Minnesota Criminal Defense Attorney obtains warrant quashed and discharge from probation

September 9th, 2019

Minnesota Criminal Defense Lawyer Lynne Torgerson wins warrant quashed and discharge from probation

Minnesota Criminal Defense Attorney Lynne Torgerson got an eight (8) year old warrant quashed for a client who lived out of state, and also obtained his discharge from probation.  Ms. Torgerson accomplished this without having to have her client come back to Minnesota for court.

Initially, Ms. Torgerson’s client’s misdemeanor DWI charged was reduced to a misdemeanor careless driving.  Then, prior to completing his probationary requirements, he had to move to another state to attend college.  Because he had not completed his probation requirements, in 2011, a warrant was issued for his arrest.  While living in another state, around six (6) years later, he was convicted of DWI.  In connection with the DWI in another state, he served three (3) days in jail, completed a MADD Victim Impact class, and Ms. Torgerson had him complete an additional sixteen (16) hours of community service.  Ms. Torgerson worked out a resolution whereby his out of state three (3) days jail could be applied to the 2 days STS Minnesota required, have the MADD class apply to his Minnesota 1 Day Program requirement, and use the extra day of jail and 2 days community service apply to the Minnesota probation violation.  Consequently, he was deemed to have satisfied his Minnesota sentence, the warrant was quashed,  his Minnesota probation deemed conditions satisfied, and he was discharged from probation without having to return to Minnesota for court.  Well done Ms. Torgerson.

Minnesota Criminal Defense Attorney Lynne Torgerson wins dismissal of obstruction of legal process

September 9th, 2019

Minnesota Criminal Defense Lawyer Lynne Torgerson obtains dismissal of obstruction of legal process

Minnesota Criminal Defense Attorney Lynne Torgerson obtains dismissal of gross misdemeanor obstruction of legal process out of the County of Dakota, State of Minnesota.  Ms. Torgerson’s client, a young man, was charged with gross misdemeanor obstruction of legal process and misdemeanor trespass, out of the City of Eagan.  Fortunately, the gross misdemeanor obstruction of legal process charge was dismissed, and the trespass was reduced to a petty misdemeanor.  In Minnesota, a petty misdemeanor is not a crime, and, only a fine may be imposed.  Well done Ms. Torgerson.

Defendant falsely impersonated drug task force

September 12th, 2019

Intent required in burglary conviction where defendant impersonated drug task force

In a direct appeal from convictions of second and third degree burglary, bribery, and fleeing a police officer, defendant argued, inter alia, that his burglary convictions must be reversed because the State failed to present sufficient evidence to prove beyond a reasonable doubt that he intended to permanently deprive the victim of possession of her property.  Noting that defendant returned to the victim’s house after the victim reported that her belongings had been rummaged through, that defendant falsely claimed to be part of a drug task force and had a toy sheriff’s badge, and that defendant had the victim’s key in his possession, the Minnesota Court of Appeals concluded the evidence was sufficient to prove intent.  Affirmed.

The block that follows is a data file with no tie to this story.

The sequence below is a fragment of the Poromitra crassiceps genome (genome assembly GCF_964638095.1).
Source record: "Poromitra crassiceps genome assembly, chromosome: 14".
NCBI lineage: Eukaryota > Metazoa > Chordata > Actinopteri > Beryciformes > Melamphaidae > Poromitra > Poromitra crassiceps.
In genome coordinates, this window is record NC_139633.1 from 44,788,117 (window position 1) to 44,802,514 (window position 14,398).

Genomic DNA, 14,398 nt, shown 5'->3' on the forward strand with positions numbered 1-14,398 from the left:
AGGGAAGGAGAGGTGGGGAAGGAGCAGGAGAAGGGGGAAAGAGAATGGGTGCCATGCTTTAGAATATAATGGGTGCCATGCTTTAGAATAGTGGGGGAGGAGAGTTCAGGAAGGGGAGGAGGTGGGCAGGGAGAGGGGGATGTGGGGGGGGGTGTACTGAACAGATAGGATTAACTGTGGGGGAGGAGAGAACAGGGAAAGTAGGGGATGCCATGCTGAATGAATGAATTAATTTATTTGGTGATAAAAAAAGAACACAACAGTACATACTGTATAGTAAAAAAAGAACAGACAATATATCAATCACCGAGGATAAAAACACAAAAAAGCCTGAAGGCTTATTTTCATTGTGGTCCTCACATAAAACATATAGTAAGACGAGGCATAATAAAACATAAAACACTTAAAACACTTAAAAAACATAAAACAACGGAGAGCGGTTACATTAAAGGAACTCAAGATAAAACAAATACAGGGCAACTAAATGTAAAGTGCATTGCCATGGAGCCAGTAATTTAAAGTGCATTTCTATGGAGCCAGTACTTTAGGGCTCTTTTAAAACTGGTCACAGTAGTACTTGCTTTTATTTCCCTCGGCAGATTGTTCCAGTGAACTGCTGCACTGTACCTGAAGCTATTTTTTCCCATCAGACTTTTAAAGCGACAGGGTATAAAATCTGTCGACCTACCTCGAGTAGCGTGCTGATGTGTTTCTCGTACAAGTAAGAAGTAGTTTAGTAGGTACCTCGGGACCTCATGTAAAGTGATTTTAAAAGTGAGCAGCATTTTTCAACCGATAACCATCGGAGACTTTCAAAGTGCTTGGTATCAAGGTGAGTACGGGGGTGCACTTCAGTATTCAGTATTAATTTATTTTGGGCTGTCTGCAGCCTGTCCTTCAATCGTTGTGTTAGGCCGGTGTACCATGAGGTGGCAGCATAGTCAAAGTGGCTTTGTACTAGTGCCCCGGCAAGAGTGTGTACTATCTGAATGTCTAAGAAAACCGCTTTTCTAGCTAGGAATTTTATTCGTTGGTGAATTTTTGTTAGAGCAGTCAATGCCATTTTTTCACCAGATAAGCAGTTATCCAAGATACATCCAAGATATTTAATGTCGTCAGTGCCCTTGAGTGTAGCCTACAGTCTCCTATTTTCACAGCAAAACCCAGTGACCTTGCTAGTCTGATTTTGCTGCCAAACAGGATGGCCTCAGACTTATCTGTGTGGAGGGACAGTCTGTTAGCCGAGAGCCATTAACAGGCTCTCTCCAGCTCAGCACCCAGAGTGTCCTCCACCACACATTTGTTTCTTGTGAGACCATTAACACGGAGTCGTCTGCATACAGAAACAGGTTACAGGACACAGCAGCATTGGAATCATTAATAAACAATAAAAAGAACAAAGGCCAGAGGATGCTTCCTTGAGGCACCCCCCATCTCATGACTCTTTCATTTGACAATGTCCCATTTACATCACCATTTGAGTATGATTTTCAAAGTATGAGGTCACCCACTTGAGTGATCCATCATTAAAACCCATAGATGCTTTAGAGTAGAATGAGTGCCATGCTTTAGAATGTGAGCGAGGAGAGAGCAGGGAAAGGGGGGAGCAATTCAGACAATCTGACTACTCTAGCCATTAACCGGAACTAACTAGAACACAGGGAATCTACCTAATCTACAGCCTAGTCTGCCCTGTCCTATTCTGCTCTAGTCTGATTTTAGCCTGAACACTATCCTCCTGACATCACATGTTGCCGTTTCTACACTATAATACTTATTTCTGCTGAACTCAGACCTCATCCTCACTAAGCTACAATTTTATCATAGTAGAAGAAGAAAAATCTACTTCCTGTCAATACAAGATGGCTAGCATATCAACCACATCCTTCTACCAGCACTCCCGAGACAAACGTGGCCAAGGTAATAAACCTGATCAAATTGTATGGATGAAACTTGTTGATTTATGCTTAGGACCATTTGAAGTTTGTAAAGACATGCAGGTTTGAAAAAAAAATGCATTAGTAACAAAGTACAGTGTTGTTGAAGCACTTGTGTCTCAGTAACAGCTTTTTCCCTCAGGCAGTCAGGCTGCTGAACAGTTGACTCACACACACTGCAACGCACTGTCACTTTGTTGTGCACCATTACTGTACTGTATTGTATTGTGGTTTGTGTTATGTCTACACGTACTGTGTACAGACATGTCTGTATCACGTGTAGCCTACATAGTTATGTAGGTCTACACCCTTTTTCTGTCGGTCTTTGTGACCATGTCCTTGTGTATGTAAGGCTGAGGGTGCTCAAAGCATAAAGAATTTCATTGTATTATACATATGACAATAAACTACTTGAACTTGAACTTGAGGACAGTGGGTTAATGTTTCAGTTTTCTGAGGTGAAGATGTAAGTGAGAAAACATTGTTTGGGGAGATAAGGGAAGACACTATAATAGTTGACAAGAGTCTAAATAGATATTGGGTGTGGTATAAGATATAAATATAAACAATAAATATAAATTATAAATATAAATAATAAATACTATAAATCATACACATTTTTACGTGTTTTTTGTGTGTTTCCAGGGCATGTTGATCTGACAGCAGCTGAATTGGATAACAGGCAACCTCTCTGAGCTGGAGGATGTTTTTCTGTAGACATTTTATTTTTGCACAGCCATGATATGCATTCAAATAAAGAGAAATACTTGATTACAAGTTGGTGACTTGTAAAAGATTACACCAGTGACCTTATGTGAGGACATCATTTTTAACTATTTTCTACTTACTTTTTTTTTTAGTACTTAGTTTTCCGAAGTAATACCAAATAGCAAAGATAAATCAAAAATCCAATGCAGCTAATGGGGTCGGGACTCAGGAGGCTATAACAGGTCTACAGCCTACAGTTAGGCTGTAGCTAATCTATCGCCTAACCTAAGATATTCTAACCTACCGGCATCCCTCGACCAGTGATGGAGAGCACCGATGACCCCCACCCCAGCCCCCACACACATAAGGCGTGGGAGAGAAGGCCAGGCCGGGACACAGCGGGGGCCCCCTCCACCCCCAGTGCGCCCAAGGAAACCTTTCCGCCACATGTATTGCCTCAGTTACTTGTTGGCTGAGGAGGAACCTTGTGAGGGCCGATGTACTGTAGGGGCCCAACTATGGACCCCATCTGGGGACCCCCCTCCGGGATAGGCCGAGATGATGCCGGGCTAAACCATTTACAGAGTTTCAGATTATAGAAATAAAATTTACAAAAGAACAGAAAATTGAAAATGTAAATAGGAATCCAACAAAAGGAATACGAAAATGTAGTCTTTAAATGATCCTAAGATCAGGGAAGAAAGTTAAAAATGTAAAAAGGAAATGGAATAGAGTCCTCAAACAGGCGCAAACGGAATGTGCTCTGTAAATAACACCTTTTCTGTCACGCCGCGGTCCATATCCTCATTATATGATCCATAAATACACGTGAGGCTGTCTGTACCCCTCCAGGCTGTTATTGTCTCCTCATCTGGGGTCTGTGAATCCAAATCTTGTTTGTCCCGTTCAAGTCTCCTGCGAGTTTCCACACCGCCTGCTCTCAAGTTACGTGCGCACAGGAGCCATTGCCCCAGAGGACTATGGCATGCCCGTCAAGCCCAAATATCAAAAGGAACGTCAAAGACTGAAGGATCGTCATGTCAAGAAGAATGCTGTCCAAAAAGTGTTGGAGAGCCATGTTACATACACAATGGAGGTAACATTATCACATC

State v. Nelson, A18-1482, Pine County.

Minnesota Criminal Defense Lawyer Lynne Torgerson was not attorney of record in this case.

Civil rights §1983 claim

September 13th, 2019

Whether defendants were protected by qualified immunity in §1983 claim?

Plaintiff filed a §1983 excessive force suit against defendants, alleging they used excessive force while arresting plaintiff and her minor son.  Defendants appealed the denial of their summary judgment motion, arguing that they were entitled to qualified immunity.

Where video evidence supported finding that plaintiff engaged in aggressive or non-compliant behavior, plaintiff and her son did not have a clearly established right to be free from being shocked with a Taser by officers attempting to arrest them and thus the officers were entitled to qualified immunity.  Judgment is reversed and remanded.

Rudley v. Little Rock Police Department, appealed from the Eastern District of Arkansas, 18-2533, Wollman, J.

Minnesota Criminal Defense Lawyer Lynne Torgerson was not attorney of record in this case.

Felony threats of violence

September 16th, 2019

Evidence was sufficient in felony threats of violence case out of St. Louis County, State of Minnesota

Defendant challenged the postconviction court’s order denying relief from his conviction for threats of violence, arguing that (1) his statement does not constitute a threat of violence as a matter of law, (2) the evidence is insufficient to support his threat of violence conviction, and (3) the trial court abused its discretion in instructing the jury.  The Minnesota Court of Appeal concluded that defendant’s statement that complainant “need[ed] to get right with God because the end of time for you is coming real f—– soon” constituted a threat of violence, and the trial court did not abuse its discretion in its jury instructions.  Affirmed.

Klimek v. State, A19-0065, St. Louis County